Why the Rational Believe the Irrational
The story of Trump-Russia collusion is a perfect specimen for anyone interested in studying conspiracy theories. For over two years, it towered over the information landscape and devoured the attention of the media and the public. The total number of articles on the topic produced by the New York Times is difficult to discern, but was estimated to be more than 3,000 during a two-year period, amounting to multiple articles per day. And that is just one newspaper. This was journalism as if conducted under the grips of an obsessive-compulsive disorder. Nearly every report took Trump's guilt for granted. Every day in the news marked the beginning of Armageddon for Trump and his followers.
Michael, why speculate about the motives of other conspiracy theorists when you could have explained why you were one of the most vocal defenders of the Trump-Russia hoax -- the most influential conspiracy theory in recent memory? You could have explained how your hatred of Donald Trump led you to abandon reason and any concern about the absence of evidence supporting your absurd claims. You could have given us some insights into your Trump derangement syndrome. You could have helped us to understand how loyalty to the tribe -- the Democratic Party in this case -- made you eager to lie about and slander not just Donald Trump, but anyone who didn't share your beliefs.
You also could have helped us understand how you came to believe that the lab leak theory was just a "right-wing conspiracy" and a "Trump lie," that Trump paid Russian hookers to pee on a hotel bed because he believed Obama once slept there, that Hunter Biden's laptop was "Russian disinformation," that Kyle Rittenhouse is a white supremacist vigilante, and your many other debunked conspiracy theories.
Of course, I know why you never mention any of that. You have made it a major part of your mission in life -- as well as the mission of Skeptic magazine -- to help the Democratic Party as best you can, which inevitably also means hurting the Republican Party. So, you have hand-picked a few individuals and stories that you feel cast the Republicans in a bad light, while ignoring the conspiracy theories of people like yourself, Hillary Clinton, Stacy Abrams and Barack Obama. You discuss QAnon because that seems like any easy way to make Republicans look bad, even though leftists are actually the only people who have shown much interest in the fringe group. You'll talk about January 6th, but not the Antifa or BLM riots. You'll mention Alex Jones, but not the Democrats who encouraged race riots and attacks on Supreme Court justices.
You like to present yourself as an expert on conspiracy theories so that you can portray anyone who disagrees with you as a nutty conspiracy theorist, while claiming with a phony air of authority that your own conspiracy theories are undeniable truths. You purport to educate us on such matters, but all you really offer is propaganda.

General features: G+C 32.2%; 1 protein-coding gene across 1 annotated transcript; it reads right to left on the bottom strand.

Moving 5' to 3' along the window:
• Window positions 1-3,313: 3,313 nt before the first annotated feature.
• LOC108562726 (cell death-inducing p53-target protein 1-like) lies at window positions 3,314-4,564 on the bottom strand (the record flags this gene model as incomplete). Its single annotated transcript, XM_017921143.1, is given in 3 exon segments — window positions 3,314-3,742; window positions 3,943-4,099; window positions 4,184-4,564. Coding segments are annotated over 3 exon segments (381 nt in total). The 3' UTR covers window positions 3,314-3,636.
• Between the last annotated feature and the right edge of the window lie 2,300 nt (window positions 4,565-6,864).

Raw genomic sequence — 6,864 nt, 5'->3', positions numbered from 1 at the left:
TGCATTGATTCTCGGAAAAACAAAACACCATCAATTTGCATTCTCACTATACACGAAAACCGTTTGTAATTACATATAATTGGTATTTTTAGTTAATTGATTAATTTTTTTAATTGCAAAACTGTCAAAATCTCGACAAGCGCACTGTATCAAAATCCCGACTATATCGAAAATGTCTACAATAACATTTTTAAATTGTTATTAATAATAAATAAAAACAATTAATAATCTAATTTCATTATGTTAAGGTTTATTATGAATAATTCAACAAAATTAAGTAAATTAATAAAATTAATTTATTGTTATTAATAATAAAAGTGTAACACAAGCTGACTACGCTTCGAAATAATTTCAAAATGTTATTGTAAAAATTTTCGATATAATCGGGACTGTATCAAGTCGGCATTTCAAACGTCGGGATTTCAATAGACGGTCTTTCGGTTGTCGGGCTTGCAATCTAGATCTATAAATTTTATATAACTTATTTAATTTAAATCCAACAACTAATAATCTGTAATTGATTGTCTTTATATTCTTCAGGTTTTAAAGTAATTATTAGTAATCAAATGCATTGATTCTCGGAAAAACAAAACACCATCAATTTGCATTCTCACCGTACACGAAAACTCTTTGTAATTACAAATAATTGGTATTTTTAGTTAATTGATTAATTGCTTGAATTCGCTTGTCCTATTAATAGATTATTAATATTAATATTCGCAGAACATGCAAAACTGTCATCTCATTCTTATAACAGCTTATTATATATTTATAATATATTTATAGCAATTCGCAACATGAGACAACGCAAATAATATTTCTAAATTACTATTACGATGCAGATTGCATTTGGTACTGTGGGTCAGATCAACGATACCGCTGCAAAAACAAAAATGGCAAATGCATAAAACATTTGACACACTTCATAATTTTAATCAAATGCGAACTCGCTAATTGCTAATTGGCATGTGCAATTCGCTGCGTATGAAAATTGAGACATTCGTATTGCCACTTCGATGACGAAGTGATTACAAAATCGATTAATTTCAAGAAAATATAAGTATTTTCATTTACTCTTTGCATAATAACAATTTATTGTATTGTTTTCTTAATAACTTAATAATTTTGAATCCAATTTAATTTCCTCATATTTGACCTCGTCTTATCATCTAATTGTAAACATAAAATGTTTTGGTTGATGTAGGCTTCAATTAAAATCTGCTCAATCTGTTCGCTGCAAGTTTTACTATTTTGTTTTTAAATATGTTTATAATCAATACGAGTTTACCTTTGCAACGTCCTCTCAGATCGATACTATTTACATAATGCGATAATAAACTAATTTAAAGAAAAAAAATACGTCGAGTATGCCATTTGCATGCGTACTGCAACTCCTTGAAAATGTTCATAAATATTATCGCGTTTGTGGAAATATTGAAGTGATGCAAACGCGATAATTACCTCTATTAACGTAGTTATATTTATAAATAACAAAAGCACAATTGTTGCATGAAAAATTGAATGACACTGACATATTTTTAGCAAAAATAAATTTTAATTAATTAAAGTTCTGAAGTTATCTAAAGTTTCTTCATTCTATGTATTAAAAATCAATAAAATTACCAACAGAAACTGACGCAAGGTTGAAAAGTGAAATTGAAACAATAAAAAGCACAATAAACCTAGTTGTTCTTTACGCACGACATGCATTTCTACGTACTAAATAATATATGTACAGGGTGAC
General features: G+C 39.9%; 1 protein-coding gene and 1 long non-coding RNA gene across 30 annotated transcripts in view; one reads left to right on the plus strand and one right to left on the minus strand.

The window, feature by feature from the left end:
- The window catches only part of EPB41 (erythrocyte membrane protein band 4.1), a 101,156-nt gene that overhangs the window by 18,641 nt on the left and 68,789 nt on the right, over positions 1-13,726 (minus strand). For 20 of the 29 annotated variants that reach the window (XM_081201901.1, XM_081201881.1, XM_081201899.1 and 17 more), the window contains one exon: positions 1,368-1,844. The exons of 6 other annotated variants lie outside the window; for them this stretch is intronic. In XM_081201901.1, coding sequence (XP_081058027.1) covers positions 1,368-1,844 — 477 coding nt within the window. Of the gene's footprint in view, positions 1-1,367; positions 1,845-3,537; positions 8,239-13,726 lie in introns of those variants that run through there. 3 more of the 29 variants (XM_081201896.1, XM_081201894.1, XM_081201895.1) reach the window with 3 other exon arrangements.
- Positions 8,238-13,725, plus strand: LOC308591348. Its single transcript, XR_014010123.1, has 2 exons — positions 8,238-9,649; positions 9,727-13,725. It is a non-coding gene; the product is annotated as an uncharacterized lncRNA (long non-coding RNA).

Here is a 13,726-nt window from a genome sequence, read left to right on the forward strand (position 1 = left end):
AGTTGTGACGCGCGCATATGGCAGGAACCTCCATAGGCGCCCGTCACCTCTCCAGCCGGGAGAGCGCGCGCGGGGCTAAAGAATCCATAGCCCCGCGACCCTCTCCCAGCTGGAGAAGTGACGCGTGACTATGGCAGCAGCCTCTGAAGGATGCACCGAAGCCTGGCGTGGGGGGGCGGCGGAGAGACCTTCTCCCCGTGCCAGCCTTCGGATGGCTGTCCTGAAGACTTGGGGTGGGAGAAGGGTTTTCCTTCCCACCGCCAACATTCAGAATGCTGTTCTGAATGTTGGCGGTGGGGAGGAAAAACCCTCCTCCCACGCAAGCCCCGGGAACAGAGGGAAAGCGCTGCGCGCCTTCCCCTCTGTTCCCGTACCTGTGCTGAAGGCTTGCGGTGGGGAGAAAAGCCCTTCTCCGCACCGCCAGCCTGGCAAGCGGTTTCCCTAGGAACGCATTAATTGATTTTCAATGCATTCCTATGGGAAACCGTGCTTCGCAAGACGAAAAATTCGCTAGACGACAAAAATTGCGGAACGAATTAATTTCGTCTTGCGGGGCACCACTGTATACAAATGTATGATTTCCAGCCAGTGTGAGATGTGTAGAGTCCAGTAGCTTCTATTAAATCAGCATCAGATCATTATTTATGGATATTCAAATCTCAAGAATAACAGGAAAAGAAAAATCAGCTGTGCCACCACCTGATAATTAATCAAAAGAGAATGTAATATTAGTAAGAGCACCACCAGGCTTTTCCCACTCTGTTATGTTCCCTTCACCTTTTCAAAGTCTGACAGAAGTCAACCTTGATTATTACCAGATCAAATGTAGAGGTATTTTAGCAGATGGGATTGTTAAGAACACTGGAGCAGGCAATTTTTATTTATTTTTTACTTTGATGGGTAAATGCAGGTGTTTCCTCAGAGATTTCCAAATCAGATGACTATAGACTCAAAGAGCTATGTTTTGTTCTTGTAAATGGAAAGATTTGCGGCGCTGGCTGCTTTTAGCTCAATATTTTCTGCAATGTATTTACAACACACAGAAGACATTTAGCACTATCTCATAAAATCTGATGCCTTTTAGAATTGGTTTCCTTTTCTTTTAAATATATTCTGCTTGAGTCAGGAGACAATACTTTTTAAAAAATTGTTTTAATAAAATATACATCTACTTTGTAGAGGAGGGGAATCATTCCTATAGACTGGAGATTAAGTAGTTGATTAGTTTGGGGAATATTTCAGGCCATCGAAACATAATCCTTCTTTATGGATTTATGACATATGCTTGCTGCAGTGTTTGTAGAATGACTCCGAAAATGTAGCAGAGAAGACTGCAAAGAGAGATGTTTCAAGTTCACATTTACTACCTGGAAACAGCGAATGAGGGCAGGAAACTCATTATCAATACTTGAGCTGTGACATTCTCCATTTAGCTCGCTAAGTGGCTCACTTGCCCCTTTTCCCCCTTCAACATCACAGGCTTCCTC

I used to regard you as a defender of science and truth. However, it is becoming increasingly difficult to think of you that way. The difference between your work and that of The View, MSNBC, and AOC is narrowing. I wish you well, but I don't think I'll be helping you to enjoy "the Mathew effect."
It’s nice to see someone pointing out that conspiracy theories are not the exclusive domain of any particular creed—and that they’re often true, or at least truer than the assumption that there’s nothing untoward going on.
But, as in an earlier post about this, I’m not seeing a single explicit or implicit mention of what are by far the most dangerous and pernicious conspiracy theories—the ones spread by officialdom and sanctioned by establishment media—or the daddy of them all: Russiagate. Meanwhile, lists of America’s less rational conspiracy theories go by without mentioning any of the extremely radical and unfounded theories pushed by the left, from Russiagate to systemic -isms.
Why is that?
Quick question: In your new book, do you write about when recognized conspiracy theories turn out to be proven true? We've seen a fair share of these over the past couple of years that, for me, have led to a sort of skepticism of skepticism and a heightened state of keeping an initial soft focus on things.
There is the official lone gunman theory on the Kennedy assassination. We then have the magic bullet theory to explain or support that. Yes magic.... to refute the idea of a conspiracy regarding the assassination. What is rational? Believing the official story or the magic bullet explanation?
Looking forward to the book!
My life experiences have forced me to conclude this conspiracy is true:
JFK killed by unknown assailants
Warren Commission cover up
RFK + MLK Jr killed to remove from politics. Allows Nixon to win.
VietNam for war profits. Ford pardons Nixon. Carter allows hostages for 444 days. Creates new enemies. Reagan trades guns for dugs. GHWBush announces NWO. Clinton agrees to NAFTA. Bush oversees 9/11 inside job. Wars
Obama supports gay marriage.
Trump opposes all - only verbally
Conclusion: NWO in charge since 11/22/63. All elections rigged
Is there a chance that your book will be translated into German?